This is a major question. Because gross margin is paying for your services, are there customers with buying patterns that do not warrant free service? Consider a tiny customer who purchases a few thousand dollars a year: Do they get your services for free?
How about the customer who purchases a lot of product but constantly beats you up on price? Have these customers earned your free services?
Because there is no service-related penalty or advantage to sellers, it might be argued they will follow the path of least resistance and offer free services to everyone. Chances are, every customer will get your services for free, whether deserved or not.
How is management involved in service-related issues?
Does management review customers and situations where services are offered to customers? Does management regularly review the cost/benefit ratio of the services offered? Is management strategically determining where to invest in additional people and equipment to increase the value of services?
Do you know how much your services cost to provide?
Ironically, most distributors don’t realize the true price of the services they provide. Can you imagine selling products without understanding the into-stock cost? In the case of no-charge services, distributors lack solid information on what they are giving away and have no idea as to whether this is a successful strategy.
Does your margin percentage demonstrate you are receiving a premium price?
Members of any of the distributor associations who publish a profit analysis report (PAR) are able to track the gross margins of other distributors working in their space. How do your margins compare to those reported by your peers? Theoretically, they should be higher. If you understand the costs of your services, you might subtract the costs of services from the “premium” gross margins you receive. Do the numbers work out?
How diligent is your sales team in adding the service to every invoice, every time?
For this system to work, salespeople must add the no-charge item in every situation for all affected customers. This execution is paramount. However, distributors report difficulty executing CRM strategies when sellers see little value for themselves without a commission premium or penalty for the time invested in loading the data. Because the services are “free” in this process, taking the extra step of adding a no-charge item to each invoice might fall to the wayside.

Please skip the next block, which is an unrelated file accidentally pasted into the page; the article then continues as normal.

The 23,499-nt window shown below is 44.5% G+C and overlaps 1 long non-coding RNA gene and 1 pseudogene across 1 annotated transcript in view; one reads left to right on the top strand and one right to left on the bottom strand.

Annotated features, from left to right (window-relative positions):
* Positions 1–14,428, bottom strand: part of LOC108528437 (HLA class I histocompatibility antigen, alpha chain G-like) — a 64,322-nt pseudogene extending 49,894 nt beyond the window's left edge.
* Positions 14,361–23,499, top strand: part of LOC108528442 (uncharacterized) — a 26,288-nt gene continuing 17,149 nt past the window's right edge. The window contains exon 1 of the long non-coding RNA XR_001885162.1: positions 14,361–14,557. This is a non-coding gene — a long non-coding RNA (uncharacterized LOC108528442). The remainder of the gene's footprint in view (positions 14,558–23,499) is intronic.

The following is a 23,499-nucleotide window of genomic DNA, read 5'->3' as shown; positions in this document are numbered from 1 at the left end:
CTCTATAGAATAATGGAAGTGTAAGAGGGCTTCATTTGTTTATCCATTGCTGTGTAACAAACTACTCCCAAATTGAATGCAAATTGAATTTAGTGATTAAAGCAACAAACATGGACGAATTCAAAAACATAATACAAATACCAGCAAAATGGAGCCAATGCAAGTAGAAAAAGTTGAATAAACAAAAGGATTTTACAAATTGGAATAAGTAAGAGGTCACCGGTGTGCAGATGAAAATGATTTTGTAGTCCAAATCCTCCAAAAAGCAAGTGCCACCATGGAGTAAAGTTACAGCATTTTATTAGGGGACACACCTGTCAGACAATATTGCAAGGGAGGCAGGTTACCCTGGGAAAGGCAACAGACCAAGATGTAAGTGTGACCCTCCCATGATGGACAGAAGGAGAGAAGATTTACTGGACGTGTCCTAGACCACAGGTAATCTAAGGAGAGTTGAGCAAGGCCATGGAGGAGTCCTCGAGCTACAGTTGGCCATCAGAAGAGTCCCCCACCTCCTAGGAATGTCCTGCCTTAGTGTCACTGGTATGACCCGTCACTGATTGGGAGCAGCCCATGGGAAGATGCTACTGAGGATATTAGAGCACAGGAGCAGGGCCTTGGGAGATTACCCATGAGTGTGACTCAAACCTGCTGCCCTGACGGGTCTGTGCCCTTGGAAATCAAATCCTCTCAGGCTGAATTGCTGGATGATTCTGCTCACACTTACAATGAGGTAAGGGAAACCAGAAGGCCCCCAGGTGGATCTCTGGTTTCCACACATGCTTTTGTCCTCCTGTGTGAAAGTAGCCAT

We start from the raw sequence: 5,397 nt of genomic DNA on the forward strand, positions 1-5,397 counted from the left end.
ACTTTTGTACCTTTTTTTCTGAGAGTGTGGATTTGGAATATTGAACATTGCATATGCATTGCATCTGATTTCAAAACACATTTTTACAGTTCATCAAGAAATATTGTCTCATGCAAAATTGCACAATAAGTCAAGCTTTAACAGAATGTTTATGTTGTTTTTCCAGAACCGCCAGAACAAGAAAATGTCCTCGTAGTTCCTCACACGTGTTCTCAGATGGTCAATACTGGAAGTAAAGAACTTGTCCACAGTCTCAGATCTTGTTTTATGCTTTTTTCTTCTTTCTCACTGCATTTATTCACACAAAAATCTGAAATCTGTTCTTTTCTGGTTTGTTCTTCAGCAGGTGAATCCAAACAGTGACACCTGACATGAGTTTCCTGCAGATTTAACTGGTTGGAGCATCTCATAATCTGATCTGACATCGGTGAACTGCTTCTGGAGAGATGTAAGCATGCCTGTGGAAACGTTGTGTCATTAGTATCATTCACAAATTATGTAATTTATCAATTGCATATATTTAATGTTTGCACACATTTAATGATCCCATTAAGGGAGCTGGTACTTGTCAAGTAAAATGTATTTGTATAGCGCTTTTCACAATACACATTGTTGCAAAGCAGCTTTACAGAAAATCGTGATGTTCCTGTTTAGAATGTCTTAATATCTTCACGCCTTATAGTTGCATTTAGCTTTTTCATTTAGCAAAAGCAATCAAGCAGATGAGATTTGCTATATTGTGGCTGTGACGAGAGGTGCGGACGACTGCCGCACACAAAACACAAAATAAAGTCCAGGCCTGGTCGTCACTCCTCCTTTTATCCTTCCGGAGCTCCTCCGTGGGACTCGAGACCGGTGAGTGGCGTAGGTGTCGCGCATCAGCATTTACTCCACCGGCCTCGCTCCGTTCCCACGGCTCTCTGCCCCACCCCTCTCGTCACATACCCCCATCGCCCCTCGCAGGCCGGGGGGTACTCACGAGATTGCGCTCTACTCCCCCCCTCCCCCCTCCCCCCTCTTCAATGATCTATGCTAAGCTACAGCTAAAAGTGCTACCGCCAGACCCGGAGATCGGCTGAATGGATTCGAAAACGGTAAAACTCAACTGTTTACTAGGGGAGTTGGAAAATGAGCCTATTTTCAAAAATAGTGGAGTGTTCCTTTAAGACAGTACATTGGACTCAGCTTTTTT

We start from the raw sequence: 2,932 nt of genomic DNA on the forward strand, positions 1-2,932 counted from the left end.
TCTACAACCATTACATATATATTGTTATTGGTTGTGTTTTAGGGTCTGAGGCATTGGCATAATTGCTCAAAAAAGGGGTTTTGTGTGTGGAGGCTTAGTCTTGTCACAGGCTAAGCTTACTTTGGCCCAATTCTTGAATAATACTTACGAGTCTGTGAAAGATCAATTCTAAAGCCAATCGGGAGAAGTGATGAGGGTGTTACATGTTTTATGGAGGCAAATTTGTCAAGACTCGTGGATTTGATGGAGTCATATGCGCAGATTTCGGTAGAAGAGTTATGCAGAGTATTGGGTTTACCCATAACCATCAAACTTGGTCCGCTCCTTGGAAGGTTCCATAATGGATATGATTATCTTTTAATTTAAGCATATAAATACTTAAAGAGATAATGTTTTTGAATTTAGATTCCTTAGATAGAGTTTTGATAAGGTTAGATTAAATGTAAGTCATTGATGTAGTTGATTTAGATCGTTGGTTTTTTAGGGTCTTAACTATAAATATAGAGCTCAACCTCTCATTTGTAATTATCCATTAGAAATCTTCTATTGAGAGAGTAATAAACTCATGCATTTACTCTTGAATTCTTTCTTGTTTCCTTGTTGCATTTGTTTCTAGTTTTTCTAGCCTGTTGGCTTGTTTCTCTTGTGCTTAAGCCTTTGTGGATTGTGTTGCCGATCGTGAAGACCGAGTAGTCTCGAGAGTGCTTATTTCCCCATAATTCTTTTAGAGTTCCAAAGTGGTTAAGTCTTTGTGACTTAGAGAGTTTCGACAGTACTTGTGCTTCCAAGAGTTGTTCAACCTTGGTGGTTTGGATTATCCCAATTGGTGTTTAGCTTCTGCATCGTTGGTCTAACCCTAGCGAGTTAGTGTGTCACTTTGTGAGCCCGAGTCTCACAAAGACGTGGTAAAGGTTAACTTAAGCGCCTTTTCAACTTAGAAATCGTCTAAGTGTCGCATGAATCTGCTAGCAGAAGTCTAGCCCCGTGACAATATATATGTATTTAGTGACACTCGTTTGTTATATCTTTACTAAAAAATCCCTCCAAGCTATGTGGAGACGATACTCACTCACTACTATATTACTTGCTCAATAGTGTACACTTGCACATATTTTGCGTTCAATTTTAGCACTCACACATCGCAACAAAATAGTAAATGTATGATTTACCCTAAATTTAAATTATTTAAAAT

Recalling a similar strategy from the past
Years ago, one of my major supply partners began printing a $50 price tag on each of the user’s manuals they provided to their customers. These were mostly 50- to 100-page instruction manuals on how to program and maintain their devices. The plan was to allow distributors and their local sales teams to hand out the manuals when customers requested them with one caveat – if the customer requested 20 copies of the manuals for a larger project, they were to be added with a price shown and then used as negotiation leverage.
Understanding the cost to create and publish the manuals, I thought it was a great idea. We instituted the right policies to begin creating no-charge adders for all customers who received the manuals. However, the policy and subsequent procedures were difficult to track.
Salespeople from both the manufacturer and my company would short-circuit the policy by requesting the manuals and hand-delivering them to the customer. They did so to elevate paperwork. The plan flopped even though (to my knowledge) the prices remain on printed copies.
Your experience may be different, but I wonder if deep scrutiny may reveal major gaps in the plan.
I still believe distributors need to migrate toward fee-based services.
Perhaps you see my arguments as one sided. Maybe your business execution is so finely tuned that my arguments don’t make sense. But I challenge you to consider each point and objectively decide if at least some adjustments should be made.
Or read the whitepaper (free): Competing and Winning with Value-Added Services
If you still have questions, give me a call or send me an email.